We don’t know if this storm, or the next one, will finally tests Houston’s resiliency. What we do know is that our nation’s largest petrochemical complex is vulnerable to severe storms. We also know that climate change will make these storms more frequent, and more dangerous. If we do not prepare ourselves for their impact, we can only hope to recover from their consequences.

Again, please take all necessary steps to protect yourself and your family. Stay safe and visit https://www.fema.gov/hurricane-harvey.

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If you felt like 2015 was exceptionally warmer than usual, you weren’t alone. Last month, scientists declared 2015 the hottest year on record. Some of this heat can be attributed to the El Niño weather pattern releasing heat from the Pacific Ocean into the atmosphere, but most of the record-breaking heat is from climate changes caused by human-related greenhouse gas emissions.

NASA, the National Aeronautics Space Administration, and NOAA, the National Oceanic and Atmospheric Administration, both collected data that showed that 2015 was between 0.23-0.29 degrees Fahrenheit hotter than 2014. This number may seem small and insignificant, but in terms of global temperature, it’s a big deal.  Thomas Karl, director of NOAA’s National Centers for Environmental Information emphasized that point:

This record, we literally smashed. It was over a quarter of a degree Fahrenheit, and that’s a lot for the global temperature.

In comparison to average temperatures in the 20th century, and not just 2014, 2015 was 1.62 degrees Fahrenheit higher.

2015 Hottest Year

Heat StrokeThe severe heat last year was felt around the world. There were record-high temperatures in the triple digits across Europe in June and July in Spain, Portugal, France, the U.K., Germany, and Poland. In May, India experienced 120 degree days that melted the asphalt, killing 2,500 people. In June, 1,200 people died in Pakistan after temperatures reached 113 degrees. When the atmosphere is warmer, it can hold more water vapor, which can cause an increase in heavy rains. The recent catastrophic floods in the eastern U.S. are evidence of this. El Niño is also disturbing atmosphere circulation which is causing some worldwide weather extremes like the drought in southern Africa.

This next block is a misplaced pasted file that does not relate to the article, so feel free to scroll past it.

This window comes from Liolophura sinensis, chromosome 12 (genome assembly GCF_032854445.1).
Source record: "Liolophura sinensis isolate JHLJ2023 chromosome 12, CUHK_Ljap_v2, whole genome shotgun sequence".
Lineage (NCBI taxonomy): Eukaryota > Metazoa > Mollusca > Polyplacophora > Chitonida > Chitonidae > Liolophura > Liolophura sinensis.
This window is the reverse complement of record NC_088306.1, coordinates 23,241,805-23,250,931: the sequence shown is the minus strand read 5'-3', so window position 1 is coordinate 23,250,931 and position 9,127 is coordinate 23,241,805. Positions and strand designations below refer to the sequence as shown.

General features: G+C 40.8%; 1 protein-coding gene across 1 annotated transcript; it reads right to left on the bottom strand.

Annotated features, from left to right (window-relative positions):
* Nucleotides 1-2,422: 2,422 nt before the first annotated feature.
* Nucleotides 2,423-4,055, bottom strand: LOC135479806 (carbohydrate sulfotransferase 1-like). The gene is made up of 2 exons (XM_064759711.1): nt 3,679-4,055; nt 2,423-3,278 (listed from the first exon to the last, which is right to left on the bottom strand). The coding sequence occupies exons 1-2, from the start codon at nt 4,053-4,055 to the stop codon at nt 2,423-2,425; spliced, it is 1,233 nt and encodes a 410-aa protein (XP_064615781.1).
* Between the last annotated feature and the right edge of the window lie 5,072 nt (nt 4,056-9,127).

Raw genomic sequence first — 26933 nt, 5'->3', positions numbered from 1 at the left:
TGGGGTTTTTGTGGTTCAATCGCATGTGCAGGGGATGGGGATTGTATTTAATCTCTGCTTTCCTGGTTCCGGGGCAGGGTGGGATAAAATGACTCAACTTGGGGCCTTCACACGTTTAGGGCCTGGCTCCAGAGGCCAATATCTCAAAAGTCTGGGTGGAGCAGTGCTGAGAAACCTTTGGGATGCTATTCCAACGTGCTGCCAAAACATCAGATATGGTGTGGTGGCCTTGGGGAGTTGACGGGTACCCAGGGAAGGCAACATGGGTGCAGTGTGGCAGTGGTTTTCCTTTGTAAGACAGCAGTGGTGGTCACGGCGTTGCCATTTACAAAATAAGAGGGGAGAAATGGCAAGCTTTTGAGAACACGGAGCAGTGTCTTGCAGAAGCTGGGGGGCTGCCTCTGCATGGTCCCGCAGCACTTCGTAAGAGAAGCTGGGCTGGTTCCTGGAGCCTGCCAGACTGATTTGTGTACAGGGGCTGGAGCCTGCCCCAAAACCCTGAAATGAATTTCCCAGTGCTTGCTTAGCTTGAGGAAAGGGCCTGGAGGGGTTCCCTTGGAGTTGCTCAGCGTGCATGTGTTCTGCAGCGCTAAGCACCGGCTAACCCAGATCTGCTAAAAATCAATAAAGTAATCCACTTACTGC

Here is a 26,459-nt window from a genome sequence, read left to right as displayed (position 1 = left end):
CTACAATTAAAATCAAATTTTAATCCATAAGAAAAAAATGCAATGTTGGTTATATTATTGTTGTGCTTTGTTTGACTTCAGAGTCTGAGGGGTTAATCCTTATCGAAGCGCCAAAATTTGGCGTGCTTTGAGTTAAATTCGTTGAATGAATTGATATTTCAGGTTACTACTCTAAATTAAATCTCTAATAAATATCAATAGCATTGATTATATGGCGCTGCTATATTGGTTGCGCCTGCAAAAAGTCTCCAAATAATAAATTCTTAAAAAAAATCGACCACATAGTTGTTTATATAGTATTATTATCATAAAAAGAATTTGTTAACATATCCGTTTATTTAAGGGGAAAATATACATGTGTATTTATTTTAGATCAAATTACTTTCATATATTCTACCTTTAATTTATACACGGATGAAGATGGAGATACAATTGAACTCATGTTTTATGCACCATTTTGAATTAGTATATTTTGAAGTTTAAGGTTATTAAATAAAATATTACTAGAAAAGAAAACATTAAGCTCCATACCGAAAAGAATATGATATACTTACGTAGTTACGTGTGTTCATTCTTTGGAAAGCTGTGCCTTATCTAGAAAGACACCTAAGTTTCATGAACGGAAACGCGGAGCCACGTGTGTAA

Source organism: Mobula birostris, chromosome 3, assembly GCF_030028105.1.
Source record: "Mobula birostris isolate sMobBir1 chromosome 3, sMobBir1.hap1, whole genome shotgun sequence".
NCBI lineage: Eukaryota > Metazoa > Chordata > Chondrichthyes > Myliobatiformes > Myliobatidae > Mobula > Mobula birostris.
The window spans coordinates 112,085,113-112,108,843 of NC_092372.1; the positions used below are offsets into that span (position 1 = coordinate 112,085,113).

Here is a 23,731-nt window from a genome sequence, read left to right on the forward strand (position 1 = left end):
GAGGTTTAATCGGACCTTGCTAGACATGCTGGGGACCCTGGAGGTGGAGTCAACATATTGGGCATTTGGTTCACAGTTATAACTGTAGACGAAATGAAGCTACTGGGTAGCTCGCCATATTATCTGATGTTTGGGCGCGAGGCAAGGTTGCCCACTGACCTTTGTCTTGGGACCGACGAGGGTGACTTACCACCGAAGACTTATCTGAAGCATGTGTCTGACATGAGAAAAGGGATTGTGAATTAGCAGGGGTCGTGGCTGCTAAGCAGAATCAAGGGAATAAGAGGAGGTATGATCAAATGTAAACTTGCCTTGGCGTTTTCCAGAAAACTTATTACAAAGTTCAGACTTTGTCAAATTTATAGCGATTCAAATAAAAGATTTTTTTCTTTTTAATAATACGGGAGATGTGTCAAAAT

So how will Texas be affected by this global climate change? With its location and vast size, Texas has a wide range of vulnerabilities to the effects of climate change. A study done by the Risky Business Project found that Texas will be one of the states that is most negatively affected by climate change.

Texas by 2050:

  • Decrease in worker productivity and crop yields.
  • Sea level rise of 2 feet in Galveston.
  • The number of extremely hot days per year (temperatures exceeding 95 degrees) will more than double from 43 to 106 days per year.
  • About 4,500 additional heat-related deaths per year.
  • A $650 million per year increase in storm-related losses along the coast, bringing the state’s annual damages to more than $3.9 billion.

Texas Climate

The Risky Business Project’s mission is to convince business leaders in Texas that climate change is a true risk. This will not be easy since Texas lawmakers routinely dismiss climate change. Regarding the news that 2015 was the hottest year, NASA head Charles Bolden said, “This announcement is a key data point that should make policymakers stand up and take notice – now is the time to act.” That it is, Bolden.

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Porter Ranch - photo by Maya Sugarman KPCC

Porter Ranch – photo by Maya Sugarman KPCC

The massive natural gas leak in Porter Ranch, CA, just outside of Los Angeles, has been temporarily capped. That’s the good news. The bad news is that the leak isn’t yet permanently stopped and that it has already done incredible damage over the 111 days it spewed methane and toxic chemicals into the air.

The state of emergency called by Governor Jerry Brown is still in effect for what is being named the largest environmental disaster since the BP oil spill. Over 94,700 metric tons of methane has escaped since October 23, which is one of the largest leaks ever recorded. This incident has taken California two steps back in its progress towards greenhouse gas emissions reductions especially since methane is 87 times more potent of a greenhouse gas than carbon dioxide. For perspective, the amount of methane released so far from the natural gas leak will have the same impact on climate over the next twenty years as emissions from seven coal power plants. Despite these environmental crimes, not one person has been arrested, although this past week, the citizens of Los Angeles County have begun taking legal action.